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I am Bernadette O’Donnell. I was born in South London. My parents are Irish and I have two brothers and one sister. When I was 5 we moved to Clacton-on-Sea. I grew up in a very close Catholic community. I moved to West London in 1995, met Yohan; we were married in 1998. We have two boys: Kieran, 17 and Daniel, nearly 16 – and we are ‘living the dream’!
Kieran was diagnosed with autism when he was 2 years and 7 months. Because he wasn’t baby babbling at 18 months we took him to the health visitor, she referred him to an SLT (speech and language therapist) who in turn referred him to a paediatric consultant who diagnosed him with autism. I still can’t believe it!
I think if I had had Daniel first I might have picked up that he was developing differently to other children.
We weren’t given any guidance or support. The specialist health visitor was very clear about all the things we couldn’t do which made me more determined. I had to make sure both my boys had a childhood.
We have to do everything differently; every detail has to be planned for but we do what everyone else does. We have been to Florida, Canada, New York, France, and Ireland. It was important to me that Daniel didn’t miss out. I do feel guilty that he wasn’t able to go to lots of his school activities because Kieran couldn’t tolerate it but I did my best.
Kieran developed some very extreme behaviours when he was 10, scratching, biting, headbutting me, and hurting himself. We got an appointment with a psychiatrist who eventually prescribed medication to manage behaviour and anxiety. She was reluctant because of Kieran’s long-term mental health but I was concerned about Daniel’s long-term mental health too. He was 9 years old and recording his brother whom he loved, attacking his mother who he loved so that I would have evidence.
I worry about the siblings. When Kieran would have a meltdown in public I would have to sit on the ground and hold him and calm him, and while the entire public stared at Kieran and I; they also stared at a little boy who is the collateral damage of autism.
I have huge concerns about the sibling. If Kieran didn’t sleep, Daniel didn’t sleep and while Kieran’s school would understand, Daniel’s teachers could just think he’s lazy or not interested. Kieran’s autism has left Daniel shy and lacking in self-confidence because being the centre of attention has always been a very negative experience.
Kieran and Daniel are very close, Daniel is a brilliant brother to Kieran, he always has been. I know when they are adults Daniel will always look out for him. I have been clear: he’s not his keeper, he’s his brother. I am very lucky with my boys.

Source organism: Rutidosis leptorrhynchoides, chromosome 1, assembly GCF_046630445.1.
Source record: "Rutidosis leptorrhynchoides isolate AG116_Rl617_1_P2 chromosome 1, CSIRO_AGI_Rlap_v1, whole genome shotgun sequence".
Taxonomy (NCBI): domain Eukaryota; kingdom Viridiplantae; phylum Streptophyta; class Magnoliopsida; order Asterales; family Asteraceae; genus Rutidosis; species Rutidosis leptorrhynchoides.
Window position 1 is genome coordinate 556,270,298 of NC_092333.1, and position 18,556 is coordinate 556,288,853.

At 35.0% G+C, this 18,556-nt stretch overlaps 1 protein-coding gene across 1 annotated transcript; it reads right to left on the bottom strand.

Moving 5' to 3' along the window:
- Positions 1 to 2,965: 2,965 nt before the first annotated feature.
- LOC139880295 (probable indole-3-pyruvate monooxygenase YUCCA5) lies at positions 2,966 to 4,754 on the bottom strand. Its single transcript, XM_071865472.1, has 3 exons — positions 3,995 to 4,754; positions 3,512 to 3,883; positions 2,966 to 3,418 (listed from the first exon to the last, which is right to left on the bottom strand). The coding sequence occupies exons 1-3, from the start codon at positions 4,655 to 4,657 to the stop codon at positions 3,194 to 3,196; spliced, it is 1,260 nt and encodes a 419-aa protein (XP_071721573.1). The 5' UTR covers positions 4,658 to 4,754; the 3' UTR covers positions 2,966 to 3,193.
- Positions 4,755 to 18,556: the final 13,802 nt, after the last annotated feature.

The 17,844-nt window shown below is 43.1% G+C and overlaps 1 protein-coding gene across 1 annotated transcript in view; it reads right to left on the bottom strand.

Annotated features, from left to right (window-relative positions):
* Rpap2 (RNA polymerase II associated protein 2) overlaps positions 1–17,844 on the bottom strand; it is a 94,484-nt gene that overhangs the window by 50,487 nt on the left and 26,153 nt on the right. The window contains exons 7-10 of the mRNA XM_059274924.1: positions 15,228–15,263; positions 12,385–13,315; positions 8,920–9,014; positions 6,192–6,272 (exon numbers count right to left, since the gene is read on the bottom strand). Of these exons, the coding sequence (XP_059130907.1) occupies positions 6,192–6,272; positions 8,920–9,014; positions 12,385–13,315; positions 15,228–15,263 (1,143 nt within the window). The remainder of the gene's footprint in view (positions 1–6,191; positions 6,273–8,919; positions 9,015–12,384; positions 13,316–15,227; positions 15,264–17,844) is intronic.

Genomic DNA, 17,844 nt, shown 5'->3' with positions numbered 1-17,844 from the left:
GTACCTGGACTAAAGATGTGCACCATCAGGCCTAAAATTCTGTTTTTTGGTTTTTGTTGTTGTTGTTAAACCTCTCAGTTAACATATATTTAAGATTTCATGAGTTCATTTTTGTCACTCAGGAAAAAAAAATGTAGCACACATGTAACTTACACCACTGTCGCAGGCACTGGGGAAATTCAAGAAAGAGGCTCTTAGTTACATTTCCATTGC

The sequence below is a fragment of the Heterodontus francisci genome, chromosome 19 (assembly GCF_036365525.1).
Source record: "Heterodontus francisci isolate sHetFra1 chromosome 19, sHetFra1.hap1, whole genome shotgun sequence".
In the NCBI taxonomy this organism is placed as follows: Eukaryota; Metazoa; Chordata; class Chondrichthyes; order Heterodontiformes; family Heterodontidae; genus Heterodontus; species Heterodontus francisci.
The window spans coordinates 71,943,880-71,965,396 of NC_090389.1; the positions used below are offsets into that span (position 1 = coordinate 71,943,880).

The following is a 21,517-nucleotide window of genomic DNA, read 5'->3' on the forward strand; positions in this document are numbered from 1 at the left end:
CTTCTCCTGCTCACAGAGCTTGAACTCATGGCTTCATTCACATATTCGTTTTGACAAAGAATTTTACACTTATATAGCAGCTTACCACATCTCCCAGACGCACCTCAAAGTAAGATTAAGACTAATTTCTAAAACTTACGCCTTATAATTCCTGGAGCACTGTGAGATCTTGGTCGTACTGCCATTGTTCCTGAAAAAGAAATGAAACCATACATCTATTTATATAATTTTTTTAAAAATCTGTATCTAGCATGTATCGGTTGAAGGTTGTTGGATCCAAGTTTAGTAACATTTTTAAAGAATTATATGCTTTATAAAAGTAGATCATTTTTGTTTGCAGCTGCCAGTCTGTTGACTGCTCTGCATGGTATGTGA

Kieran can be very aggressive but this is how he communicates his frustration, with limited verbal communication life can be very difficult for him, saying that he is just the most wonderful child. He has brought us so much joy. He never judges anyone, all he wants to do is sing and dance and eat. The world would be a better place if we all lived life by Kieran’s rules.
Having a child with autism is a constant battle. You have to fight with consultants, clinicians, schools, social services, the local authority. They turn you into this ferocious beast because they just don’t listen. We are so tired and we just want what is best for our children and it’s almost as though we have to beg for our children basic rights. It’s so wrong.
Being the parent of a child with autism can be very isolating; you don’t get to meet the other parents at the school gates or at school functions. It can be really lonely. I am lucky because Daniel is in mainstream and I have made a lot of friends through his school. If you have a friend with a special needs child, keep an eye on them. I am often trapped in the house in the holidays because there is nowhere for me to take Kieran; I can’t take him out on my own anymore. I am very lucky because my friends call in to me and make sure I am OK; it’s so important. It’s the difference between staying afloat and drowning.
In 2016, I was part of a parent group who fought Ealing Council to continue to provide overnight respite. Ealing Council were under the impression that they didn’t have any families who needed overnight respite and tasked us to find them and find them we did. We were awarded £1.5 m to build a purpose-built new facility which is due to open in April 2020. It’s 12-month behind schedule, but at least we will have our own facility. Kieran goes to overnight respite in Hounslow. I thought I would never let him go and that we didn’t need it. But the truth is he loves it and we are grateful for the time, we get to sleep and do activities with Daniel that we couldn’t, like going to the cinema.
I did work in the NHS for 25 years, mainly in GP Computerisation and then Emergency Planning; I had to give up working full-time because Kieran needs me and now I work in a primary school as a learning support assistant, working with a child with autism.
I often feel that I had lost my identity when I had to stop working because it was the only part of me that was mine. But I love working in the school. The financial loss is considerable but Kieran needs me to be there for him; he will never outgrow me, my very own Peter Pan.
If I had to give advice to a parent whose child had just been diagnosed, it would be to love them. Find out everything you can and trust your instinct. It’s not the end, it’s the beginning. You have been given an extraordinary child and you are about to become an extraordinary parent.
It’s really important to look after yourself and not get lost in all of this. I have an amazing group of friends who keep an eye on me. I always have something to look forward to and I write poetry. I run Facebook page for autism and for my poetry. You can also find me on YouTube.
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